|THE KICKAPOO TRIBE OF
|ADA E. DEER, Assistant Secretary of
the Interior for Indian Affairs;
JIMMIE FIELDS, Area Director of the
Bureau of Indian Affairs for the
Muskogee Area Office; MITCHELL
CHOUTEAU, Area Director of the
Bureau of Indian Affairs for the
Anadarko Area Office; GALE A.
NORTON,(1) Secretary of the Interior;
ROBERT T. ANDERSON, Associate
Solicitor for the United States
Department of the Interior; UNITED
STATES OF AMERICA,
The relevant factual history of this case is recounted in detail in our opinion disposing of a companion appeal, Sac and Fox Nation of Missouri et al. v. Babbitt, No. 00-3063 (10th Cir. Feb. 27, 2001). For purposes of brevity, that history will not be repeated here.
The Kickapoo Tribe filed this action on July 12, 1996, challenging (1) the Secretary's decision to acquire, pursuant to Pub. L. 98-602, a tract of land in downtown Kansas City, Kansas (the Shriner Tract) in trust for the Wyandotte Tribe; and (2) the Secretary's conclusion that the Wyandotte Tribe could lawfully conduct gaming on the Shriner Tract under the Indian Gaming Regulatory Act, 25 U.S.C. §§ 2701-19. The complaint also asserted claims for monetary damages against the Wyandotte Tribe. After more than two years of litigation, a consent order was filed on September 2, 1998, stating that the Kickapoo Tribe acceded in the sovereign immunity of the Wyandotte Tribe. As a result of the sovereign immunity finding, the Wyandotte Tribe was dismissed as a party defendant in this action. Approximately two months later, the Kickapoo Tribe filed a motion for judgment on the merits of its claims against the Secretary. The district court rejected the motion and dismissed the action on the grounds that the Wyandotte Tribe was a necessary and indispensable party under Federal Rule of Civil Procedure 19.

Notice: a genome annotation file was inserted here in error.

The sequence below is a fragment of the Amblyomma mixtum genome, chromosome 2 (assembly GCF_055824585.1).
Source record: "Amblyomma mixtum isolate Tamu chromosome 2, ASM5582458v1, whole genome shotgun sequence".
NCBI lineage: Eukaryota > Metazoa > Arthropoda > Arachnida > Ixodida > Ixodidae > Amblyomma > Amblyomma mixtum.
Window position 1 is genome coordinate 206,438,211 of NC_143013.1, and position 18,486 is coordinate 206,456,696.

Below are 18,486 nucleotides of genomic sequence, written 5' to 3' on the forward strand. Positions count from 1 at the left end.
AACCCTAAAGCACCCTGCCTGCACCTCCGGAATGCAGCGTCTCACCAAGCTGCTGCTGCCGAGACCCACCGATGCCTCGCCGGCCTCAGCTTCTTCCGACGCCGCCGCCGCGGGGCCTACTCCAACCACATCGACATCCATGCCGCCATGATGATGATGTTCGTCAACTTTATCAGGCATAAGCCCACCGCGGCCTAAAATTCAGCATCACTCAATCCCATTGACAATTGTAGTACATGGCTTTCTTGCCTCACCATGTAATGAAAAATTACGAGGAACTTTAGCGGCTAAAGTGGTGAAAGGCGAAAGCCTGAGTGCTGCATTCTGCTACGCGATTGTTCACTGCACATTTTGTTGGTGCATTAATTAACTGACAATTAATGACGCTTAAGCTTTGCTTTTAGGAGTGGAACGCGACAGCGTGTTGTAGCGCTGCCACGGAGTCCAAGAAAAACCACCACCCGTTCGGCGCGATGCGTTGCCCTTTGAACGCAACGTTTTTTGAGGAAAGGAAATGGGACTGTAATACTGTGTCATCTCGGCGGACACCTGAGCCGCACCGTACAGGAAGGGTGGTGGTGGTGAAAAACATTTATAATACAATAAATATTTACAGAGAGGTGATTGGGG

The sole question in this appeal is whether the district court erred in dismissing the Kickapoo Tribe's action against the Secretary on the grounds that the Wyandotte Tribe was a necessary and indispensable party to the action.(4) In Section II of our opinion disposing of the companion appeal, Sac and Fox Nation of Missouri et al. v. Babbitt, we addressed an identical issue and concluded that the Wyandotte Tribe was not a necessary and indispensable party to an action challenging the Secretary's determination regarding the Shriner Tract. Because the actions are substantially similar, we reach the same conclusion here, incorporating by reference our discussion disposing of the issue in the companion appeal. We reverse the district court's order of dismissal and remand this case to the district court for further proceedings.
REVERSED and REMANDED for further proceedings.
Entered for the Court
Mary Beck Briscoe
1. Pursuant to Fed. R. App. P. 43(c)(2), Gale A. Norton is substituted for Bruce Babbitt, Secretary of the Interior, as a defendant in this action.
2. This order and judgment is not binding precedent, except under the doctrines of law of the case, res judicata, and collateral estoppel. The court generally disfavors the citation of orders and judgments; nevertheless, an order and judgment may be cited under the terms and conditions of 10th Cir. R. 36.3.
3. The Honorable Bruce S. Jenkins, Senior United States District Judge, District of Utah, sitting by designation.
4. Although the Secretary argues the Kickapoo Tribe's claims are barred by the Quiet Title Act (QTA), 28 U.S.C. § 2409(a), the district court did not reach that issue. Instead, the district court dismissed the Kickapoo Tribe's claims solely on the grounds that the Wyandotte Tribe was an indispensable party to the action. Further, even if otherwise applicable, it is apparent the QTA would not bar the Kickapoo Tribe's challenge to the Secretary's determination that the Huron Cemetery is a "reservation" for purposes of the IGRA. For these reasons, we do not reach the issue of whether the QTA bars the Kickapoo Tribe's claims.